Every Excel user wants to make efficient use of Excel, as you then use the full potential of the software. For example, you can quickly perform many calculations in Excel using the “copy and paste” function. It is important to occasionally use the ‘Lock Cell Excel‘ feature. In this article we will go into a specific form of cell fixing, namely row freezing in Excel. The purpose of locking rows is to drag functions across different rows without this having an impact on the outcome of the formulas. If you’re interested in the topic of locking rows in Excel, read on.
In principle, you can interpret locking rows in Excel in two ways. Firstly, you could see this as part of a formula, where you lock part of the formula using ‘dollar’ signs. Secondly, you could see it as locking entire rows, so that certain rows remain visible as you scroll down an Excel sheet. We will discuss both topics separately.
Locking Rows in Excel Using ‘dollar’ Signs
To lock rows in Excel, ‘dollar’ signs should precede the row number. Suppose you want to calculate the total costs of different batches of products. To work efficiently and quickly drag formulas across multiple cells, locking the row is a requirement. Notice the difference between locking and not locking the cost price in cell E1.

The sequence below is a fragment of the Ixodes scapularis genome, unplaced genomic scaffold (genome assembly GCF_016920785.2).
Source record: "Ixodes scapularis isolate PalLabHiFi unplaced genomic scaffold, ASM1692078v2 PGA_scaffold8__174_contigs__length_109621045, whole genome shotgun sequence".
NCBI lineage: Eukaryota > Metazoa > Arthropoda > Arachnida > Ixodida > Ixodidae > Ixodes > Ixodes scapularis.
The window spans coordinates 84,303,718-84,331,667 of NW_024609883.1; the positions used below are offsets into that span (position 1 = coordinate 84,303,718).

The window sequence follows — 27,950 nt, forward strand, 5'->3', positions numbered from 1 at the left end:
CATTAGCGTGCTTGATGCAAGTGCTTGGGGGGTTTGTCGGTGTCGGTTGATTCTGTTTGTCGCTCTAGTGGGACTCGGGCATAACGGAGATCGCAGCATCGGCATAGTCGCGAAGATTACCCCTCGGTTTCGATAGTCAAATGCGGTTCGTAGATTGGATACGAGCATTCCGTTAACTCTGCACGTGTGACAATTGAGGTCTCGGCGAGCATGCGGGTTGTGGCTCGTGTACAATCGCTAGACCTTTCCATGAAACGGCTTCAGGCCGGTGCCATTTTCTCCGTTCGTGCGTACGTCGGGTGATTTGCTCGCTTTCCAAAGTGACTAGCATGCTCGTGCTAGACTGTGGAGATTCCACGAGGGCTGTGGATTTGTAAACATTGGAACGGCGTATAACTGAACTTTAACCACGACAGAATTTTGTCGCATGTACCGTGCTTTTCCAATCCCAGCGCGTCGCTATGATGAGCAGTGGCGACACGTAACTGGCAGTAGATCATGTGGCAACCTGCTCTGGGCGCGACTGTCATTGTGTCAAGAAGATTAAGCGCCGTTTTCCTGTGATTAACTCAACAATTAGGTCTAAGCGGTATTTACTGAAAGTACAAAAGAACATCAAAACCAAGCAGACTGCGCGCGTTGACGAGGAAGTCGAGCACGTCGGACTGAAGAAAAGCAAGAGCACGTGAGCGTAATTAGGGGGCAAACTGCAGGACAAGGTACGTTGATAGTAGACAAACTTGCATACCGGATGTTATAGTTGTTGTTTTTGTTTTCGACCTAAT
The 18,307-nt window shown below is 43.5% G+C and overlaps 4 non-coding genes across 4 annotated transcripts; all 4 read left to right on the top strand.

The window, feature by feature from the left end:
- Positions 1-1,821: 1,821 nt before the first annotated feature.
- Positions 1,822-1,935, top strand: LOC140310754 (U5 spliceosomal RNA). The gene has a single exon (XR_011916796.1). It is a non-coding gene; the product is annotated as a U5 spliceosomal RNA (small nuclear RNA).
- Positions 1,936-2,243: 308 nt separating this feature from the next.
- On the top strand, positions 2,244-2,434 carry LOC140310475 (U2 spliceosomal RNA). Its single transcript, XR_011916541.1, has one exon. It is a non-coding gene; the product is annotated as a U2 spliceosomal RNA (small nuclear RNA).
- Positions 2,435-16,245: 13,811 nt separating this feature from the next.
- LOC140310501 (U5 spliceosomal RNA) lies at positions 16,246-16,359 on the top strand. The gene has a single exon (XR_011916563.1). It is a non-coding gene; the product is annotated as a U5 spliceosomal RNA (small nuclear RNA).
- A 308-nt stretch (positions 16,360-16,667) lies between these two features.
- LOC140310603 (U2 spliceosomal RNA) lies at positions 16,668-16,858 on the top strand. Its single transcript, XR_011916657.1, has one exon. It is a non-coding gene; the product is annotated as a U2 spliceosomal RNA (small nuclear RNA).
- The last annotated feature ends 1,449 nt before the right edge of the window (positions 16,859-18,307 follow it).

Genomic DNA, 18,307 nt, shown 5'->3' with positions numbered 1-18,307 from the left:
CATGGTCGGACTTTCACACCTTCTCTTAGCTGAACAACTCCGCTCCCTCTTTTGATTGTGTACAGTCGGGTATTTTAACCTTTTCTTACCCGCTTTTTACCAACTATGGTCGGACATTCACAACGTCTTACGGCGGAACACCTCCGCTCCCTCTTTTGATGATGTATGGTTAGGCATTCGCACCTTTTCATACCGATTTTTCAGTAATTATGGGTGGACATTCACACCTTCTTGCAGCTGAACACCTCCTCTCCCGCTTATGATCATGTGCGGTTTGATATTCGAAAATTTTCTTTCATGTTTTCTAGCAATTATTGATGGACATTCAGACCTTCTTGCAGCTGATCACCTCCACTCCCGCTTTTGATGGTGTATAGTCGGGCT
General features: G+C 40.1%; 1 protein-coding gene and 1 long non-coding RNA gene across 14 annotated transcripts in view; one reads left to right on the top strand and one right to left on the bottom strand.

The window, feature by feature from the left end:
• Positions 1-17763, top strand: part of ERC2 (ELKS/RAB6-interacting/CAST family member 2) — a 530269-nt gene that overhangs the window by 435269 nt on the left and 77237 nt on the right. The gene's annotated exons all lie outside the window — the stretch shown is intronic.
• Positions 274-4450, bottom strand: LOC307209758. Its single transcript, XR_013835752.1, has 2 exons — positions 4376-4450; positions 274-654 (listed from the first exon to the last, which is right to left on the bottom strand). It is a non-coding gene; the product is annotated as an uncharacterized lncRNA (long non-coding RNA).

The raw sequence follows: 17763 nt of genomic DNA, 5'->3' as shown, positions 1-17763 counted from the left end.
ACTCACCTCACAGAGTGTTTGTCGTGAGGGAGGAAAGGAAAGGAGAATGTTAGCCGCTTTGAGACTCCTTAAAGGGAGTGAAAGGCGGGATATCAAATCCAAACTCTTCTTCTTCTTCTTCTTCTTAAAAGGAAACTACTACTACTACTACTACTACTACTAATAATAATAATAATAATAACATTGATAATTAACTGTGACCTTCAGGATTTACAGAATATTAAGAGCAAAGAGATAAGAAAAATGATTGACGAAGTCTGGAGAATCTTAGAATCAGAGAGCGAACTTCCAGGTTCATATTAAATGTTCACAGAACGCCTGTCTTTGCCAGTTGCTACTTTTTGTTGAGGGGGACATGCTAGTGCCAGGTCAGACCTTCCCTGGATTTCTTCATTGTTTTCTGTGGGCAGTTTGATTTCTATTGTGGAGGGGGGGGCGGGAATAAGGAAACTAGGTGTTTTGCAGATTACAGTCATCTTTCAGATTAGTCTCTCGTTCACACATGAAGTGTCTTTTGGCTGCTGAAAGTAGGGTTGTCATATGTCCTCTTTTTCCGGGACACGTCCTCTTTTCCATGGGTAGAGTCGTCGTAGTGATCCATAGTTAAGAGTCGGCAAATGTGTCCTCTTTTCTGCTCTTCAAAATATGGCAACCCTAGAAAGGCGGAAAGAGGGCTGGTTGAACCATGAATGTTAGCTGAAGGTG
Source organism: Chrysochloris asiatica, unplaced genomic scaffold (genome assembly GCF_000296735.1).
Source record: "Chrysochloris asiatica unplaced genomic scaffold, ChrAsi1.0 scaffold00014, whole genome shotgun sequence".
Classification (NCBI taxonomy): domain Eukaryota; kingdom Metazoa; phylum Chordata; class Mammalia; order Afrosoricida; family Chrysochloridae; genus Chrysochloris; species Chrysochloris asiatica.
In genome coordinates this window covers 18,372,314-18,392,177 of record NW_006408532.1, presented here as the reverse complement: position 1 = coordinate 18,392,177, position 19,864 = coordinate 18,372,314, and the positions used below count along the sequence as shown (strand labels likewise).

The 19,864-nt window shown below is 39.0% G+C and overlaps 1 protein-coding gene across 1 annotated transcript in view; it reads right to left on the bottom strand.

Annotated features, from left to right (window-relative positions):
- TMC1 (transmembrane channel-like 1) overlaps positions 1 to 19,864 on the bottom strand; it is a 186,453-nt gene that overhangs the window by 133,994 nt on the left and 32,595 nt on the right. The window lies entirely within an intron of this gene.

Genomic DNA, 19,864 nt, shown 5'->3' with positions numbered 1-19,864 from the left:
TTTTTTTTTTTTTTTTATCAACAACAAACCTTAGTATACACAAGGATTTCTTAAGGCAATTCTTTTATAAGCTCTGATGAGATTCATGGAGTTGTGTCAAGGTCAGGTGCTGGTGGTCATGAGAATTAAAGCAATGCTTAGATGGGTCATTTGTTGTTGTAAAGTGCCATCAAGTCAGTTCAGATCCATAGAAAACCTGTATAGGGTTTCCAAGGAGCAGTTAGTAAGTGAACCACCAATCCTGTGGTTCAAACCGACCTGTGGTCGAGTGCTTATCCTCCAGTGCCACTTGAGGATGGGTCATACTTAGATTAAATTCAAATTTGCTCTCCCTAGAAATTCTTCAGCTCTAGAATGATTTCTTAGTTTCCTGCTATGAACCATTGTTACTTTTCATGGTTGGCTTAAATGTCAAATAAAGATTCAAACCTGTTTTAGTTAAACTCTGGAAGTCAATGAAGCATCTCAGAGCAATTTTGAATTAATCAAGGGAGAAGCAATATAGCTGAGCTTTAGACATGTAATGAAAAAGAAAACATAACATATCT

2. Locking a Row in Excel
Locking a row in Excel is very handy in spreadsheets with a lot of data where the top row contains relevant information. To do this, go to View -> Freeze -> Freeze Top Row.
If you want to lock multiple rows, you can use the ‘Freeze Panes’ option. Suppose you want to lock the first 10 rows; select cell A11 and then click on ‘Freeze Panes’. You will now see that the first 10 rows are locked and remain visible as you scroll down.
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